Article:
On Saturday March 30th and Sunday March 31st I dug up a good portion of my madder bed. I already posted about the other garden clean-up I did that Saturday. This post is about digging up the madder roots, specifically, so I’m telling the story a slightly different way.
You are supposed to harvest madder roots when the above-ground parts of the plant are dormant. I always think that I will dig roots in the fall once the tops have died back. My notion is that after a season of growth, the roots will be fat and juicy and full of color. For some reason, that fall harvest time seldom happens.
More often, I dig up roots in the spring when I’m trying to curtail the spread of the madder into the pathways and adjacent beds in the dye plant garden. That’s really more like “weeding” than harvesting. I worry sometimes that after a cold winter of storing up nutrients to help the plants survive, there’s not a lot of oomph left in the roots to yield good dye. Nevertheless, given my work constraints and other factors, that has been my typical pattern.
Even with these annual curtailment efforts, the madder has gradually taken over more and more of the garden.
This spring, though, I have aspirations of planting a lot of Japanese indigo and woad, so I wanted to open up some space for additional beds. The weather smiled upon me on Saturday March 30th. The forecast had called for afternoon rain, but at 3 pm it was still gorgeous, 60 degrees, and not in the least rainy. The snow had all melted, the ground had thawed, so I seized the opportunity.
Here’s the “before” photo of the madder bed. Nothing to see here.
With the very first pitch-fork-full of soil, I struck roots. Well, OK, technically the tool I prefer is a hay fork, but it’s pointy and slightly curved and perfect for digging.
The thin pinkish-purplish squiggle in the photo above is a worm. The slightly thicker orange-red squiggles are madder roots. Below is a particularly impressive knot of roots demonstrating its power and sentience:
I was excited to find such a big knot because (brief detour from the narrative)….
This madder bed has been in place for about ten years. Most of the sources I’ve read agree that madder roots are ready to harvest after three years. I have harvested from this bed several times since its initial three-year growth period, but I’ve often been dismayed at the thickness of the roots. They are nowhere near as thick as the commercial roots I’ve bought from places like Aurora Silks or Tierra Wools. They are, in fact, thin.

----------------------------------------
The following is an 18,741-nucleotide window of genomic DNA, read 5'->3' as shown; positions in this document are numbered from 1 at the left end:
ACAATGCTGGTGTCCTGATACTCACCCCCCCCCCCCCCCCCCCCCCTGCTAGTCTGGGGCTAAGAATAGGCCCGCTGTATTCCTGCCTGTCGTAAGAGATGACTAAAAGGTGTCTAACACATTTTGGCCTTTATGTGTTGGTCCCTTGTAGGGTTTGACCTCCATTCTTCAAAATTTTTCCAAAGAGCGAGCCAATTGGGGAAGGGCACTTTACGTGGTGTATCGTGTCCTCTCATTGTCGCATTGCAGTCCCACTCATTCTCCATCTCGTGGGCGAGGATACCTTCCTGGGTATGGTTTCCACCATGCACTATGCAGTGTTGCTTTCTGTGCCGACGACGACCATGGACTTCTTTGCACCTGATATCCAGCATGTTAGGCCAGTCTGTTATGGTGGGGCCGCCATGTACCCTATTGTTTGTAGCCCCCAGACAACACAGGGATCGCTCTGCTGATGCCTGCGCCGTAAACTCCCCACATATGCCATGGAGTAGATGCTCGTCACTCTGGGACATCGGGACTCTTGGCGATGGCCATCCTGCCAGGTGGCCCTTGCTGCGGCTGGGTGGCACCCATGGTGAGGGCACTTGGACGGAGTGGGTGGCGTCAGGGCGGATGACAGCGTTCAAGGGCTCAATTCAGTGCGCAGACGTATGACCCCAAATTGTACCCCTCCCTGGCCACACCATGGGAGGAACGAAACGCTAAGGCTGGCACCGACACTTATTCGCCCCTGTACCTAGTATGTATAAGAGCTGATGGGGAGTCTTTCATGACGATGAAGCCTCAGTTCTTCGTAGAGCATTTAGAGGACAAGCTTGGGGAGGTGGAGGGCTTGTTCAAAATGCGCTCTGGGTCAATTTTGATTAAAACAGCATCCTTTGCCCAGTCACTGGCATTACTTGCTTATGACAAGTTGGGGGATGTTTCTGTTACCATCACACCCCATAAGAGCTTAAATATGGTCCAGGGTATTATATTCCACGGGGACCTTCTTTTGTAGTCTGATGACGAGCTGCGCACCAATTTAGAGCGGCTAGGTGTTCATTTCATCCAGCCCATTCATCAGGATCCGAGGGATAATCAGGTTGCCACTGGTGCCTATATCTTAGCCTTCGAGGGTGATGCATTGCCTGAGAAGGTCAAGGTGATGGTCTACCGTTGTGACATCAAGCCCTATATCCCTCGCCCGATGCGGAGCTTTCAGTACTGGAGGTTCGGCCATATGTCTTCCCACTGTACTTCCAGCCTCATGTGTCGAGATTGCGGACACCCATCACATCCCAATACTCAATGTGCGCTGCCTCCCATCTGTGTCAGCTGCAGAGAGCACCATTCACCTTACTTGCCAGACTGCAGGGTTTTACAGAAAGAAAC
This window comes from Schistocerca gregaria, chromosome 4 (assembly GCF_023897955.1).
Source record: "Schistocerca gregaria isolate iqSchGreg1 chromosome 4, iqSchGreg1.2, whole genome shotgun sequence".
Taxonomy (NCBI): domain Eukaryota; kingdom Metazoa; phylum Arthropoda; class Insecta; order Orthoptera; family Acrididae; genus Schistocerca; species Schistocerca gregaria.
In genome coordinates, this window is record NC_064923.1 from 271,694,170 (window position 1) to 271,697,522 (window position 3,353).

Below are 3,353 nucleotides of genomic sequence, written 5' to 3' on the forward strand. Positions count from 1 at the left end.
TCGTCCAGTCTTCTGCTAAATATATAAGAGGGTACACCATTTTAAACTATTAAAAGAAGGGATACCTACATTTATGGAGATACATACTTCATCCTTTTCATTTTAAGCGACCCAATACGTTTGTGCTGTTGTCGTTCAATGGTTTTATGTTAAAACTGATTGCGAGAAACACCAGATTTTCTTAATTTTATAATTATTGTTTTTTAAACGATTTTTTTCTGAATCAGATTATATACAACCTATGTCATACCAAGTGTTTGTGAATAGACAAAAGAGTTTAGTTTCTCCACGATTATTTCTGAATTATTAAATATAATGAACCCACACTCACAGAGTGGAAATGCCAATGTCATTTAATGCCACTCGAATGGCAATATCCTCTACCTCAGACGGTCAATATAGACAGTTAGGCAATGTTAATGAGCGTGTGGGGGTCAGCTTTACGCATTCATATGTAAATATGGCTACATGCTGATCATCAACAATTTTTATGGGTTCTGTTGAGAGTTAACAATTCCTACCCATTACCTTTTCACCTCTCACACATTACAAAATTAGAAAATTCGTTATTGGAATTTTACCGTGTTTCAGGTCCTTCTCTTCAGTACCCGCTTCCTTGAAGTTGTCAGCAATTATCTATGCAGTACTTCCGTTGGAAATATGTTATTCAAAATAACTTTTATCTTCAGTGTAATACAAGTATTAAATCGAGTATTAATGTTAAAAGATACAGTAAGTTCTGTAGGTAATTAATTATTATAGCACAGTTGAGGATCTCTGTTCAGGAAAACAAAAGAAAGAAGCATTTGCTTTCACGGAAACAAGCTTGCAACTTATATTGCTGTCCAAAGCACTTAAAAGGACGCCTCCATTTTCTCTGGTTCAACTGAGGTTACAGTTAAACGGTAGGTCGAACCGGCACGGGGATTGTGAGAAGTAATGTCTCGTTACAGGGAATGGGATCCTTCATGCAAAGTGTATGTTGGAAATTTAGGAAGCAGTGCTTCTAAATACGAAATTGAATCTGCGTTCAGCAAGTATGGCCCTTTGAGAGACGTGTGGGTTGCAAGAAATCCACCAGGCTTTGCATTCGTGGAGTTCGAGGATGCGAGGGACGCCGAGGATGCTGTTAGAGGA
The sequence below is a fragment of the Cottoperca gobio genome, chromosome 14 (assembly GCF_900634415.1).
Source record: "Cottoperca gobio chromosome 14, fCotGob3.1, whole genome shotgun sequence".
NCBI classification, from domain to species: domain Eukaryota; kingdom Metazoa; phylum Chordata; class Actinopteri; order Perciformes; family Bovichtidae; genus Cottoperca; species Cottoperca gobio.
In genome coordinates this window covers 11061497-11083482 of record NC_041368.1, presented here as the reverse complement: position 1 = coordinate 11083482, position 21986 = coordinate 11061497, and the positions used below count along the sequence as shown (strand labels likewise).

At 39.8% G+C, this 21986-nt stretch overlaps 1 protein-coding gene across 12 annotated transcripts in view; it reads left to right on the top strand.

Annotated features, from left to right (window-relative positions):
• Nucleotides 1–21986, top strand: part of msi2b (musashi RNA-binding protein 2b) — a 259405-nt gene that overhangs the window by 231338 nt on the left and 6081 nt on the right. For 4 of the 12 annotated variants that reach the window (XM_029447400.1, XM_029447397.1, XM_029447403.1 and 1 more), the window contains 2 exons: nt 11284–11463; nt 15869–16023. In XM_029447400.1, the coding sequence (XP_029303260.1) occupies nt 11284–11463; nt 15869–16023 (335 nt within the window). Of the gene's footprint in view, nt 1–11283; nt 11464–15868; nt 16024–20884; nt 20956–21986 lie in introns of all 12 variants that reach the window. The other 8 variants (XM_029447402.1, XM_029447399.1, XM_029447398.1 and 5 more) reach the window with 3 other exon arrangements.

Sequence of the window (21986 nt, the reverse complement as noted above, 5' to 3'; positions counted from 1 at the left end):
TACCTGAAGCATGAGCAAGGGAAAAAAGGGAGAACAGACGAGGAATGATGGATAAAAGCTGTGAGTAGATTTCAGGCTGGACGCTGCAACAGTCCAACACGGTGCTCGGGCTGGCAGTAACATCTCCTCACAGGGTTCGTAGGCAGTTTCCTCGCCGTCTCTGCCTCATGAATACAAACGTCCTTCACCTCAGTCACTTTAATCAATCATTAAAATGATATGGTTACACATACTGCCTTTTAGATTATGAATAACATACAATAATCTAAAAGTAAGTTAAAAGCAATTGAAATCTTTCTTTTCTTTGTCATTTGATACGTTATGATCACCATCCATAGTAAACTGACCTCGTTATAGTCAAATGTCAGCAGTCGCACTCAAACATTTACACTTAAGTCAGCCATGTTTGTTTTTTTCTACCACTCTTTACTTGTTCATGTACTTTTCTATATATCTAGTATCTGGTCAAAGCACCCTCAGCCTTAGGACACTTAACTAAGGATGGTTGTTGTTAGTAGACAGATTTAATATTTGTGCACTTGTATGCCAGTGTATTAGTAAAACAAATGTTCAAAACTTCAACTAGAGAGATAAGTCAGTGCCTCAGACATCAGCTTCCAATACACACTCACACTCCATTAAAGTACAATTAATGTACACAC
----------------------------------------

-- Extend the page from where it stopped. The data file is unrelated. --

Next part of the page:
I have given this matter (a madder matter) quite a bit of thought. First, I suspect that three years of growth here in Western MA is not the same as three years of growth in a warmer climate with shorter winters. In my garden, the plants are dormant for much of the year. They aren’t early to rise in the spring, and they are the first plants to die back in the late summer. Presuming that above-ground photosynthesis is necessary for below-ground root growth, my roots don’t have a lot of growing time. Comparing three-year-old madder roots from a longer-season climate with three-year-old roots around here might be like comparing human years and dog years.
Second, I do not have any way to determine or control the age of the roots I dig. Madder is a bedstraw. The plants send out new runners and put down new roots all the time. Old roots bust out with new shoots. Even in one area of the bed, old and new roots must get jumbled together. It’s likely that a lot of the roots I’m digging up aren’t actually three years old, even though the bed is much older than that.
Third, I have been woefully negligent about testing the soil or adding amendments to the madder bed. The roots would probably grow thicker with additional compost or manure.
OK, back to the narrative. I was thrilled to find thick roots. Finally! Here is a close up of that exciting knot:
Madder is exciting, in part, because the roots are like veins of lava. They look all earthy and rock-like, but inside there is fire!
On Saturday I dug up the west and south sides of the bed. In the foreground are the four trays that I filled that afternoon:
I brought home those four trays to weigh, rinse, and set up to dry. Here is an unwashed tray of roots. Sentient, right?
Here I am scrubbing the roots in a 5-gallon bucket of water to remove as much soil as possible:
Here are some of the wet roots in the bucket:
Here is the Saturday harvest all rinsed and set up to dry:
And here is the bucket of muddy water. I am not sure whether the pink tinge comes just from the soil or from the color that rinses off the roots:
On Sunday I went back again to do more digging, but this time I was racing the rain. The forecast called for rain starting at 11 am, and this time they were right.
In the morning on Sunday, I dug up the east and north sides of the bed. Here’s the “after” photo:
I didn’t take the time to photograph the rinsing process that morning, because at exactly 11am the rain began.